- The Washington Times - Tuesday, January 19, 2016

As the Washington Redskins head into the offseason and embark on improving their roster, general manager Scot McCloughan and the coaching staff have something at their disposal that they did not a year ago.

There is clarity on offense, most notably at quarterback, after Kirk Cousins emerged as a viable starter in his first full season at the helm. Whether the Redskins use the franchise tag or work out a long-term deal with the impending free agent, coach Jay Gruden has said he expects Cousins to be a focal part of the team’s plans moving forward.

From there, the Redskins can build around Cousins’ strengths — something that’s presumably easier when the quarterback carousel isn’t spinning at a dizzying pace.

“We’ll have new rookies, we’ll have some new free agents in town, so we’re going to have to start slow, but we’ll be able to build fast with a quarterback that has been here,” Gruden said.

With that, here’s a review of each position of the offense from the 2015 season:

Positives: Cousins’ growth as a decision-maker was the highlight of his first season at the helm. Through his first six games, he threw for six touchdowns and eight interceptions, only to respond by throwing 23 touchdown passes and three interceptions over the final 10 starts of the regular season. In that final stretch, he no longer resembled the player that made head-scratching decisions in 2014 that ultimately led to his benching. With improved footwork, Cousins showed an ability to calmly handle pressure in the pocket and was making smart reads. The result? A more confident Cousins that produced the second-best completion percentage in franchise history.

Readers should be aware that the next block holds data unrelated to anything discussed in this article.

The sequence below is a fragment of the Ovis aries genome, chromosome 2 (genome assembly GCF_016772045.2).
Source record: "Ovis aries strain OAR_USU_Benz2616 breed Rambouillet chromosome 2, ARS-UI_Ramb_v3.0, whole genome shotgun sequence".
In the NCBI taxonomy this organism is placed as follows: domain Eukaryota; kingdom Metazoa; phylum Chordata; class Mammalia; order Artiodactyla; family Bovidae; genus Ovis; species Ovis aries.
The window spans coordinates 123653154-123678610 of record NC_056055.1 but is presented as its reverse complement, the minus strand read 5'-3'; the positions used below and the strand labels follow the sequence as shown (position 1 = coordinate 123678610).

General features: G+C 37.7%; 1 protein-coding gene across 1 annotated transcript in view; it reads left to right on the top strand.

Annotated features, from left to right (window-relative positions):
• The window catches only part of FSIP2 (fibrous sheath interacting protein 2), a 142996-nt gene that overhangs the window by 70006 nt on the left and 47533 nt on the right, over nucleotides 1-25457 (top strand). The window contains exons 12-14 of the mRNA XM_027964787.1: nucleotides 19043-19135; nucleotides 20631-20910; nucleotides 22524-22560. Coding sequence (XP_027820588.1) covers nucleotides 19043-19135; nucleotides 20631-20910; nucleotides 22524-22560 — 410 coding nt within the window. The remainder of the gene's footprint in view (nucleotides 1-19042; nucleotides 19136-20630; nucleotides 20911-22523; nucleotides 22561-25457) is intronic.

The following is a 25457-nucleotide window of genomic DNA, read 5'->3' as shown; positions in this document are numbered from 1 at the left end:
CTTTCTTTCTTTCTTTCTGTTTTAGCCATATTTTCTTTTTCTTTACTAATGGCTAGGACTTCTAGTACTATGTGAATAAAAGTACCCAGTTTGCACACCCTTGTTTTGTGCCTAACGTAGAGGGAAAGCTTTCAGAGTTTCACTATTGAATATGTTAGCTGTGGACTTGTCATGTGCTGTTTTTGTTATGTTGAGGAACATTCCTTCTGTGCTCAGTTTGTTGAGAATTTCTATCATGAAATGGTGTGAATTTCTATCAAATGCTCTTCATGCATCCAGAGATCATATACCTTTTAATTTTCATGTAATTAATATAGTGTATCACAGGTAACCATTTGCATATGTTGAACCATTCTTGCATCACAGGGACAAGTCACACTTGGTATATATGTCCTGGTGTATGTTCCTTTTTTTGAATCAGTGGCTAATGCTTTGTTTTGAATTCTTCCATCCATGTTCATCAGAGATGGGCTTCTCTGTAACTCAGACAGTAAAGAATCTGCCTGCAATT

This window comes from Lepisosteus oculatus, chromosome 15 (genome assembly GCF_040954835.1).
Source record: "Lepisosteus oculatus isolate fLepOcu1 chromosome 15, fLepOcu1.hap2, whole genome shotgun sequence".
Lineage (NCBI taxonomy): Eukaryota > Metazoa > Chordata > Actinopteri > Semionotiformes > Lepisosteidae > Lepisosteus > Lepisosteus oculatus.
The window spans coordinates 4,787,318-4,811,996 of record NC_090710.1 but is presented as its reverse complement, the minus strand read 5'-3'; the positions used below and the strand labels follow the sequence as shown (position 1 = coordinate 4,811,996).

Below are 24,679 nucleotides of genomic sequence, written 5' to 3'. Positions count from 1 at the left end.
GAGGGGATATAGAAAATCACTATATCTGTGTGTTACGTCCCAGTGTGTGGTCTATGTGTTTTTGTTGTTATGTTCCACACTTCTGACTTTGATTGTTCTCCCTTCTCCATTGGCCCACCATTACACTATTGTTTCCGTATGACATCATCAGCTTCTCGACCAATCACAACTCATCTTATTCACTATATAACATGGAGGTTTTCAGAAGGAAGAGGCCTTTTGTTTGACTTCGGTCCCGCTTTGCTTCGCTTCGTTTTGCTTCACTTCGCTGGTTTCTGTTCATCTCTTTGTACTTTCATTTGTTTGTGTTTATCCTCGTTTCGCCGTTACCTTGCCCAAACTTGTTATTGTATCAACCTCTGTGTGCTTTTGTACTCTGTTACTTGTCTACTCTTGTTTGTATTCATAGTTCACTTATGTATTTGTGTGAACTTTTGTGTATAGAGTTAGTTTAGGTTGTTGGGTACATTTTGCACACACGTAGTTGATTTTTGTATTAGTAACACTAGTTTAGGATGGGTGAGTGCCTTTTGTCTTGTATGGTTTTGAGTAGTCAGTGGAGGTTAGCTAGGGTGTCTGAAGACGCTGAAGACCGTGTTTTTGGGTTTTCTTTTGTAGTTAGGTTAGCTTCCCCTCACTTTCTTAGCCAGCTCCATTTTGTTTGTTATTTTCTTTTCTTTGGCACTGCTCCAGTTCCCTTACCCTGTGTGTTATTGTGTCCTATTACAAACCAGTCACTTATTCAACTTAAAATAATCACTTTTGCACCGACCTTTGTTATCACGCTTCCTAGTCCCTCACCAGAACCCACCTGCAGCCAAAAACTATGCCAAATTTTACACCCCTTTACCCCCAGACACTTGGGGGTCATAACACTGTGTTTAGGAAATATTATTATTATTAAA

SEE ALSO: Reviewing the Redskins’ defense: Dashon Goldson, Will Compton and other highlights

Negatives: It’s hard to hold experience against a player, but that’s undoubtedly the biggest question surrounding Cousins, who now has just 30 regular-season starts and one playoff start under his belt. It showed in the Redskins’ loss to the Green Bay Packers in the wild-card round. With the defense struggling, Cousins needed to elevate the offense. He completed 29 of 46 passes for 329 yards — or an average of 7.15 yards gained per attempt, down from the 9.67 he averaged during the final four games of the season. Leading into the game, running back Pierre Thomas said Cousins should learn a lot from his first playoff start, but the quarterback won’t be able to show what he gained until next season.